good Luck!
     
  9. saintdawg

    saintdawg Rookie

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    Apr 25, 2007

    La Profesora, one of the words that came to mind was "terrorist" but I wasn't sure if that would be appropriate. Your post is very powerful and direct. Thank you for the information on "Section 37." If I get a job one of the first things I will check on is a similar policy.

    Cheers
     
  10. pwhatley

    pwhatley Maven

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    Apr 25, 2007

    Oh, My Gracious!

    The schools in my area have a ZERO tolerance policy toward violence of any kind. Fighting earns you an automatic suspension of some sort (ISS or sent home). Death threats and Threatening to blow up the school are considered terrorism, and are IMMEDIATELY handled by the police, regardless of the intent of the threat. Possession of a weapon on campus is also grounds for immediate expulsion -- we even had a kindergartener bring a gun for show and tell -- the poor kid didn't know any better, but he was expelled for the school year anyway.
     
  11. 4monthcountdown

    4monthcountdown Comrade

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    Apr 25, 2007

    This girl should not be allowed to remain in the classroom with this kind of behavior. I would definitely be going above the principal with this situation. When parents are sick and tired of being inconvenienced by the suspensions of their children, maybe they'll decide to take control in their homes.
     
  12. GardenDove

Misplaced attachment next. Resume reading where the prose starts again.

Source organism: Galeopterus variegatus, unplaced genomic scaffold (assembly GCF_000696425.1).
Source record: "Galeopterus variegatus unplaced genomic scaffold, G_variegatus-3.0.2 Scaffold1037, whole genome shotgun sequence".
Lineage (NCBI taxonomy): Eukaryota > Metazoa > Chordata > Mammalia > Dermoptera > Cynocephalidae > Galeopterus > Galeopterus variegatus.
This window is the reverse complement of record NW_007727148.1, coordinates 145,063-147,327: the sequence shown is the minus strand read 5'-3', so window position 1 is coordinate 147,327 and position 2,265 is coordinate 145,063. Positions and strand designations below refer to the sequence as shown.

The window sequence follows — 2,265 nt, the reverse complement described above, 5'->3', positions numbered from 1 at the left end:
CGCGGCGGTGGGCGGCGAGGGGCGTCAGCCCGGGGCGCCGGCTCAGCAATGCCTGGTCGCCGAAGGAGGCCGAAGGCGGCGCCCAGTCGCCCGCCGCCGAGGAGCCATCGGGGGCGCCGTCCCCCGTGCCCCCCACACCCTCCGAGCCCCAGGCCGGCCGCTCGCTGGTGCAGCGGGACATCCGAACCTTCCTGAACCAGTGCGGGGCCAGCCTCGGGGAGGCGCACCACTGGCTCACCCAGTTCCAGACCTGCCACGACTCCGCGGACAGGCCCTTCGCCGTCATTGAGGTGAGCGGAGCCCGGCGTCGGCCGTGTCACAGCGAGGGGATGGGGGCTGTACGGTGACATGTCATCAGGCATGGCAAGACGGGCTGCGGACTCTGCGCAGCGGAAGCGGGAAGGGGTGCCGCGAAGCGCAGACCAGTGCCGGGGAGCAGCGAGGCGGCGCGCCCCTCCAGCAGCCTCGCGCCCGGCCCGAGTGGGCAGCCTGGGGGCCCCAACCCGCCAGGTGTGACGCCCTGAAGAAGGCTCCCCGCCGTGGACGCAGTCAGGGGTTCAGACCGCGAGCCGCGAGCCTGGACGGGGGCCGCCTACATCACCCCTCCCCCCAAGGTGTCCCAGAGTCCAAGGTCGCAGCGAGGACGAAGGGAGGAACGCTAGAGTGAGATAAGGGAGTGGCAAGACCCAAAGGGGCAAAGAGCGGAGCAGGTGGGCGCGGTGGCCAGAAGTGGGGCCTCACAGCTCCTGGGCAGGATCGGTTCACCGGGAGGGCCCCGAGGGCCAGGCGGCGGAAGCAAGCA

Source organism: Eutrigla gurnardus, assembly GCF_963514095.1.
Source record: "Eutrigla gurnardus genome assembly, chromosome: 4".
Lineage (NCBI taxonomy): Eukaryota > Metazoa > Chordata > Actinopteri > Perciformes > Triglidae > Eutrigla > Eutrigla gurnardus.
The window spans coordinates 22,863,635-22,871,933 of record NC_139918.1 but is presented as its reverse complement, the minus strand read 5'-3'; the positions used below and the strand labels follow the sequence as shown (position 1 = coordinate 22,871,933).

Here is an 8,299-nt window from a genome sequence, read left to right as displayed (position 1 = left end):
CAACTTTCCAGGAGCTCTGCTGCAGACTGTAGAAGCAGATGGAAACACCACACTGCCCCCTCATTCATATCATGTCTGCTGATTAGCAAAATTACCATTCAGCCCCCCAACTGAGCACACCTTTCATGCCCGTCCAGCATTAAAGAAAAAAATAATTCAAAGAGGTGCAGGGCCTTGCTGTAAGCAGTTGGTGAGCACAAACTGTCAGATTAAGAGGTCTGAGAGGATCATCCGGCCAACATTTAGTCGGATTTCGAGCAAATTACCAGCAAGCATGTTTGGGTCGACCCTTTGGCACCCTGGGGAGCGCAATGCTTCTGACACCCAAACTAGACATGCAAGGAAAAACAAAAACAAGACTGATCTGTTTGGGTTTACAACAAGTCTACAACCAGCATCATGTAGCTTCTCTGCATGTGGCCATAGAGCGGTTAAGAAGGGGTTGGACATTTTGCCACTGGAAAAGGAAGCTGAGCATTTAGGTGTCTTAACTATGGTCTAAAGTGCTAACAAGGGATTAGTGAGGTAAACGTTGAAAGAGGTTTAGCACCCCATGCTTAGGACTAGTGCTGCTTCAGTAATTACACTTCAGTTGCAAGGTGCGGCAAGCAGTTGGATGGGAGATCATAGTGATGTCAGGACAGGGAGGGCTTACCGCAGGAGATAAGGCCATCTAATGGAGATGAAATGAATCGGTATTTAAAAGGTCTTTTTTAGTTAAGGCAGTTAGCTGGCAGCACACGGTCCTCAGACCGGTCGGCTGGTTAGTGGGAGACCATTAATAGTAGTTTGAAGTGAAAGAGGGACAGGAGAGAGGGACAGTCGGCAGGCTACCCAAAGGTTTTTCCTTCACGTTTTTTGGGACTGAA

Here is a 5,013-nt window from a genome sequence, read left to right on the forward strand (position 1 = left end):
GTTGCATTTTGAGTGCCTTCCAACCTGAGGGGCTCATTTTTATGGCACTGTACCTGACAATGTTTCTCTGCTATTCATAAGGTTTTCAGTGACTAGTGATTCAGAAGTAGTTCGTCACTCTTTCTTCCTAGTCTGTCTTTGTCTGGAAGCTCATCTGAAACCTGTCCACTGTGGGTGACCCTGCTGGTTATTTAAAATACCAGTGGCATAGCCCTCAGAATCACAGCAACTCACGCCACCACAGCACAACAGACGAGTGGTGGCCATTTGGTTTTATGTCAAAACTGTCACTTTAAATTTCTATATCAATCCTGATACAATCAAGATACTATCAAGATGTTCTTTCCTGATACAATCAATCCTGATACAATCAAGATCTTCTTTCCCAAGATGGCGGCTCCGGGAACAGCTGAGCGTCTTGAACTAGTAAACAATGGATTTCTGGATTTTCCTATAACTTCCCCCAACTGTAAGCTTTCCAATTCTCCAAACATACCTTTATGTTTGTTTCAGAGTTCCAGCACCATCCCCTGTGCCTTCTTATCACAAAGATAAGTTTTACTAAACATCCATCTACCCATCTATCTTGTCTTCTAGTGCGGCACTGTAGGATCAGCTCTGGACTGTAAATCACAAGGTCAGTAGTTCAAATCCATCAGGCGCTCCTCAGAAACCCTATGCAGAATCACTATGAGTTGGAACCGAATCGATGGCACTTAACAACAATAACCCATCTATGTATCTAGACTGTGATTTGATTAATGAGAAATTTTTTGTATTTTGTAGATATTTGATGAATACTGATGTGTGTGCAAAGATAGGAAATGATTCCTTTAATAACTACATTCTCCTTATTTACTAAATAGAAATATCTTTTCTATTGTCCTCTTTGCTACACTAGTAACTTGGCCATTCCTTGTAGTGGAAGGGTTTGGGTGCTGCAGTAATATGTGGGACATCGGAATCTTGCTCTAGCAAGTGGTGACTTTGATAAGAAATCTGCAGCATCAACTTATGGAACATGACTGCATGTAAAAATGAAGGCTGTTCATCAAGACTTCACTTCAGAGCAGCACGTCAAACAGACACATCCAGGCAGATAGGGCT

GardenDove Habitué

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    Apr 25, 2007

    Threatening someone verbally like this is legally an assault. This is a crime.

    as·sault(-sôlt)
    n.
    1. A violent physical or verbal attack.
    2.
    a. A military attack, such as one launched against a fortified area or place.
    b. The concluding stage of an attack in which close combat occurs with the enemy.
    3. Law
    a. An unlawful threat or attempt to do bodily injury to another.
    b. The act or an instance of unlawfully threatening or attempting to injure another.

    4.
    a. Law Sexual assault.
    b. The crime of rape.
     
  13. jojo808

    jojo808 Comrade

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    Apr 25, 2007

    I have been in a similiar situation where one student is bullying and verbaly abusive. He was suspended a few times with no change in his behavior. I told students, to talk to their parents about school and about any one who is disrupting their learning. Parents have a lot of power. I would definitely go above the principal's head.